The survival of the building

The Pantheon embraces elegant Roman building techniques. But besides them, many social factors have also led to the preservation of this structure over the centuries.

According to history, in 609 CE, Emperor Flavius ​​Phocas Augustus donated the building to the Holy Roman Church. Pope Boniface IV declared it a place of worship. Due to its use as a Catholic church, the Pantheon remains in good condition. Even today, the cultural importance of this building among Catholics remains the same. Unfortunately, some parts of metal elements, bronze and pagan statues have been removed from the building.

The Pantheon has undergone essential repairs over the centuries. These repairs also altered its original structure. Despite this, it remains a living artifact signifying the majesty of ancient Rome.

Know these interesting facts

After almost 2000 years of construction, the Pantheon remains a highlight of the Italian capital. Here are some interesting facts about the building.

  • When Michelangelo first saw the Pantheon, he said that this marvel was more like the work of angels and not of humans.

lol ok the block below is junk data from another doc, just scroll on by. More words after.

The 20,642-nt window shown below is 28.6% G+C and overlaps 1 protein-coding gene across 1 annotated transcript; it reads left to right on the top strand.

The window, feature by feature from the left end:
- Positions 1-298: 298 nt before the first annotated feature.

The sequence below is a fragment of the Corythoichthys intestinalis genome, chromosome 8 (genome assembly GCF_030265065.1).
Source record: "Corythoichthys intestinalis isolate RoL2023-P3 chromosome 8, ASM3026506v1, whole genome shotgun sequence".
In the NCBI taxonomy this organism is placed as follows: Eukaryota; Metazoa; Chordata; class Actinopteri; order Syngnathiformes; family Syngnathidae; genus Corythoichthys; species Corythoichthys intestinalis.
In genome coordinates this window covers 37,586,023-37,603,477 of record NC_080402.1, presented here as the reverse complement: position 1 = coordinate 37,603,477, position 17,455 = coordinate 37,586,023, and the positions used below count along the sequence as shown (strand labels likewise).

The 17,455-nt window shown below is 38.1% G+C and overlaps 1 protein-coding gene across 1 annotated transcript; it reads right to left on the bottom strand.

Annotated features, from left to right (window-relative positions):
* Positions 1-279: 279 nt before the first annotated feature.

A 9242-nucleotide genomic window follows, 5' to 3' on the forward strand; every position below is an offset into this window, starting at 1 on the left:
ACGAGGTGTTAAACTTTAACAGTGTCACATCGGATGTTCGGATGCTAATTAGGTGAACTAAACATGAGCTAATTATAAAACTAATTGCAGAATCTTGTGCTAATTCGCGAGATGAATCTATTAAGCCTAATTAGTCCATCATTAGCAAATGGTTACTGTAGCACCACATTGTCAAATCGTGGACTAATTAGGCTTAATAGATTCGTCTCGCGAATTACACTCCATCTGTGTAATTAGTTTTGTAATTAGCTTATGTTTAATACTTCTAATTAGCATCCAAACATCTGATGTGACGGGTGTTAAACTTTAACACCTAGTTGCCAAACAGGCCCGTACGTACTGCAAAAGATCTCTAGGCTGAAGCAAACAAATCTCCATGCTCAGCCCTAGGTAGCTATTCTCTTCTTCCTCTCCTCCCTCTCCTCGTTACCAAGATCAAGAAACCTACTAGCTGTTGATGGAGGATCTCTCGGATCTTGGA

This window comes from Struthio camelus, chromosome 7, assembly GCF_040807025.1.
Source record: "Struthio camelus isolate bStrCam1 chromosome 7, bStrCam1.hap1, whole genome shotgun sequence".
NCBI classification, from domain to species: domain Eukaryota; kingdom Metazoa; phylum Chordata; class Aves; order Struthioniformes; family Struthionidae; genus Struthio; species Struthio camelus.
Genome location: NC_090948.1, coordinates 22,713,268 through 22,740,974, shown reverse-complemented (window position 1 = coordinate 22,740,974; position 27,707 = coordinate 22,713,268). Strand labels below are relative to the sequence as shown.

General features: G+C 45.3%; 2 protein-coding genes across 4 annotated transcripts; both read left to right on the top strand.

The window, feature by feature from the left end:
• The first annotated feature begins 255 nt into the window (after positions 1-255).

• You may not know it, but many kings are buried inside the Pantheon. It happens to be the final resting place of Italian kings Vittorio Emanuele II and Umberto I and Raphael, the Renaissance master. The tomb of Emanuele II reads Padre Della Patria, which means Father of the Fatherland.
  • The dome incorporates a circular hole in its center, known as the oculus. It also suggests that it is raining inside. This is not a problem due to a systematic arrangement of well-hidden drainage holes in the floor. However, what is fascinating about this open ceiling is that on April 21, during the celebration of Rome’s birthday, the midday sun begins to shine through the oculus of the doorway of the Pantheon.
  • The walls of the Pantheon are very thick. When you build a dome, the pressure is outward, not just downward. Thus, they had to build walls 6 meters thick. The severity of the thickness of these walls can be seen when comparing the original brick to the restoration.
  • People often forget this fact, but do you know that the doors of the Pantheon are not original? It is because of the restoration works of the building that the original doors have been replaced by the most recent ones. Nevertheless, some speculate that the original doors of this building could be at the Church of Saint John Lateran.
  • Today, when you visit the Pantheon, you will see many open spaces with stunning views. However, when it was originally built, the space was not so open. The ground was much lower and you would have had to climb a long set of stairs to enter. It also had a converted portico spanning the entire area on all three sides.
  • There was a temple dedicated to Neptune connected to the back of the Pantheon.
  • The monument holds the record for being the largest concrete span ever built. The Pantheon also happens to be the largest unreinforced concrete dome ever built.